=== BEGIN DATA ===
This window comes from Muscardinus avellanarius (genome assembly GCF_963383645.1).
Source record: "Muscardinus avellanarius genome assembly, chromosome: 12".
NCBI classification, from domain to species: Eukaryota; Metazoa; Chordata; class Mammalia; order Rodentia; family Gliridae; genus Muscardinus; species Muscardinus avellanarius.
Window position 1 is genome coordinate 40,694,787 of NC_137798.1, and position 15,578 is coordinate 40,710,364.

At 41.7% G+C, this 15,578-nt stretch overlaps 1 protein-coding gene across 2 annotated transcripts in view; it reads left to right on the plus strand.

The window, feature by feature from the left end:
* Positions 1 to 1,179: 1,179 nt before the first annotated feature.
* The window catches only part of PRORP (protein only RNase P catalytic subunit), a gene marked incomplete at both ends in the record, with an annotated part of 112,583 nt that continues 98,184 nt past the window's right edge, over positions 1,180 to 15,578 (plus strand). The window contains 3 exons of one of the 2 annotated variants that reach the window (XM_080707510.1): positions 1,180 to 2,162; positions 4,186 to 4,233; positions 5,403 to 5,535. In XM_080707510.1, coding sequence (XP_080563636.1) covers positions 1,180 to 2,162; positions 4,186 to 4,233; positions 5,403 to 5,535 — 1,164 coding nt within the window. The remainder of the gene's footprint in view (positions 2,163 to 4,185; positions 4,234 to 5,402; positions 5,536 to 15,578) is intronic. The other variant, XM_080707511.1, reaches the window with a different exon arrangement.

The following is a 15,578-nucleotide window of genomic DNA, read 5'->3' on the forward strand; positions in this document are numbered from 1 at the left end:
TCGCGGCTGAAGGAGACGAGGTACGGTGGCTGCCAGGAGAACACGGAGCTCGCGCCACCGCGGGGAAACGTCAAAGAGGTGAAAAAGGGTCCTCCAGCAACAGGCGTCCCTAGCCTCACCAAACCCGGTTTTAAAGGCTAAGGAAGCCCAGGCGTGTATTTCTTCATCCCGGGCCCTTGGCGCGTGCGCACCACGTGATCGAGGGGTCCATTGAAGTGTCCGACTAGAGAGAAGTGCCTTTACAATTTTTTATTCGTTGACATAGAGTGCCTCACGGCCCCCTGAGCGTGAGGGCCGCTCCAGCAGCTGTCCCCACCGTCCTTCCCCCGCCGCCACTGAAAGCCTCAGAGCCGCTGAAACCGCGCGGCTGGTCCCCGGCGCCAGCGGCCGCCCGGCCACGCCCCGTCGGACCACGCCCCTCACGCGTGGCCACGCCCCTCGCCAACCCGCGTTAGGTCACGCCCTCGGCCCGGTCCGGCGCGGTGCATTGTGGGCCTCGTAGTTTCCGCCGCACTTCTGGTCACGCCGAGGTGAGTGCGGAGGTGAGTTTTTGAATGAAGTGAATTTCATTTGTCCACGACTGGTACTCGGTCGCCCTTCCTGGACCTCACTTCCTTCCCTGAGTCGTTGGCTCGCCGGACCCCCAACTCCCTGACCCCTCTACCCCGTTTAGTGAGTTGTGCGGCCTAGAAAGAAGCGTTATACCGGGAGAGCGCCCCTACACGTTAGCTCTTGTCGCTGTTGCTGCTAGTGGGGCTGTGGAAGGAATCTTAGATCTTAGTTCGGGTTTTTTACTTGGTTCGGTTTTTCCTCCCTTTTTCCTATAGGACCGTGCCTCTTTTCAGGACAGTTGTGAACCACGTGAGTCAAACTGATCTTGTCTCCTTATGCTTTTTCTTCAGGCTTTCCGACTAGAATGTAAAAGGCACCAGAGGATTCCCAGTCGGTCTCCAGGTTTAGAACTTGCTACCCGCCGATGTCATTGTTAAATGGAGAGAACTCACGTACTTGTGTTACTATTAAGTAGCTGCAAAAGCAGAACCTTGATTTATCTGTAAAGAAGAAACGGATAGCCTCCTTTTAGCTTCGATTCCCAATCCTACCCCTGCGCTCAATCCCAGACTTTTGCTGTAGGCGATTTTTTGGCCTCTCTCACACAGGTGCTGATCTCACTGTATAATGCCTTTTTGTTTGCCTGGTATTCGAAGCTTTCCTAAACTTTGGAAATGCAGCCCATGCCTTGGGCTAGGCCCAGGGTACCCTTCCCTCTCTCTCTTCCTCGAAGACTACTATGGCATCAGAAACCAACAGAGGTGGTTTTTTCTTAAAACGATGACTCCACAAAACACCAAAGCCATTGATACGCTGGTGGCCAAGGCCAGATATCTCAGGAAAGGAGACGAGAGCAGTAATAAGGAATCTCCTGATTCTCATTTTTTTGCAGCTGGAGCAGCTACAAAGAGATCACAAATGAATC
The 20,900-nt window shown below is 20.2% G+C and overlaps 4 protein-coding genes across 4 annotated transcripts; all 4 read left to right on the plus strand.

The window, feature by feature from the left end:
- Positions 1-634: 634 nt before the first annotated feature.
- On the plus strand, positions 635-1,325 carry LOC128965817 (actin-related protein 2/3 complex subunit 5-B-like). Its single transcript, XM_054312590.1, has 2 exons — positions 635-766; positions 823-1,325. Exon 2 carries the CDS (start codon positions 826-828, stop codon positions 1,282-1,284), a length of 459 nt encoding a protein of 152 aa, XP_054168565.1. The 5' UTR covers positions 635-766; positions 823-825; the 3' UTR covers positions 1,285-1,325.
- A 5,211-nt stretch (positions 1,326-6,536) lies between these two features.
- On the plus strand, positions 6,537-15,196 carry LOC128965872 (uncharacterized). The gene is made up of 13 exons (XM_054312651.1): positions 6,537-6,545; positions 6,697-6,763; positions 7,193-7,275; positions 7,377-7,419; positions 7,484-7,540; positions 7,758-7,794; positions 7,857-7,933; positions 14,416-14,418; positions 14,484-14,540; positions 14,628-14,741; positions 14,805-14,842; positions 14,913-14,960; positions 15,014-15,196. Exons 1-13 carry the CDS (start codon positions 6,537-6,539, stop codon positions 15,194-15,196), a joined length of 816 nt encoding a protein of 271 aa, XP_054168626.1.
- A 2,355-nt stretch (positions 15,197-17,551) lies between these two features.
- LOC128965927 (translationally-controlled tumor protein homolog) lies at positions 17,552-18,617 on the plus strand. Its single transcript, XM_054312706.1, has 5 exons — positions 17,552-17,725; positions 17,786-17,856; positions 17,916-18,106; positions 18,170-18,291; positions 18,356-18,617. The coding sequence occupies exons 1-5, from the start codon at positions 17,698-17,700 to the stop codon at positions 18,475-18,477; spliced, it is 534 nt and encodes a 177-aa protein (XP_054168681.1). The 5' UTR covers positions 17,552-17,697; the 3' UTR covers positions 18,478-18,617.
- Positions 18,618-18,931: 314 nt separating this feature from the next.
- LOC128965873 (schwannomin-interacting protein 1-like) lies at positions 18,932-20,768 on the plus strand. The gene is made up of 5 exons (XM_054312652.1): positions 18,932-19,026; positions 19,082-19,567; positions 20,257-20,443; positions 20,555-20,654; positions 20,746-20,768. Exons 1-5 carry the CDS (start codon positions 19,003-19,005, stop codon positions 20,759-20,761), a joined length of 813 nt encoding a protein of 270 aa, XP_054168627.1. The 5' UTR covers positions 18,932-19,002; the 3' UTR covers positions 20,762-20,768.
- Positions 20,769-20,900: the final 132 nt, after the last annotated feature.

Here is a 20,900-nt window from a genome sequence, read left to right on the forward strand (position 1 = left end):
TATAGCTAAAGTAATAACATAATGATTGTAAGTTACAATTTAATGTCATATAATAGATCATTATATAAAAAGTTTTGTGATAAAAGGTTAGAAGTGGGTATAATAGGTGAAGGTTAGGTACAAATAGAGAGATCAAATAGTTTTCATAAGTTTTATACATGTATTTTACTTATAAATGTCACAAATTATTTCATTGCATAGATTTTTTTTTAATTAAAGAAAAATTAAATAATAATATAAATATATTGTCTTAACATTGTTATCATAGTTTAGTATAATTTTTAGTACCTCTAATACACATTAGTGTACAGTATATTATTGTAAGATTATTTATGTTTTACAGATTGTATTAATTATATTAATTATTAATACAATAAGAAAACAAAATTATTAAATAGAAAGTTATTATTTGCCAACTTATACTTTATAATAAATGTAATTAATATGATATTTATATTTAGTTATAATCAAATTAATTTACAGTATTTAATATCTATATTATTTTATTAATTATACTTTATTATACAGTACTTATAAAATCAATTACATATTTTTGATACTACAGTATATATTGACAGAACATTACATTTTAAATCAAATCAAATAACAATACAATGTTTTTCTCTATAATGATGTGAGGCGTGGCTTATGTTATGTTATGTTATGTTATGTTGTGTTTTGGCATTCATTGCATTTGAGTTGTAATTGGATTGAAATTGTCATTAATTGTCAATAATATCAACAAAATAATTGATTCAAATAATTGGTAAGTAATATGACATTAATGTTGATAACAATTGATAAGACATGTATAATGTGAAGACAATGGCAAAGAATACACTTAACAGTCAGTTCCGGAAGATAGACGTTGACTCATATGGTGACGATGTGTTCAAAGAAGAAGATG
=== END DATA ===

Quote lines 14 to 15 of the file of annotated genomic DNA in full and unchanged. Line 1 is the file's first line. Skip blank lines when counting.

- On the plus strand, positions 635-1,325 carry LOC128965817 (actin-related protein 2/3 complex subunit 5-B-like). Its single transcript, XM_054312590.1, has 2 exons — positions 635-766; positions 823-1,325. Exon 2 carries the CDS (start codon positions 826-828, stop codon positions 1,282-1,284), a length of 459 nt encoding a protein of 152 aa, XP_054168565.1. The 5' UTR covers positions 635-766; positions 823-825; the 3' UTR covers positions 1,285-1,325.
- A 5,211-nt stretch (positions 1,326-6,536) lies between these two features.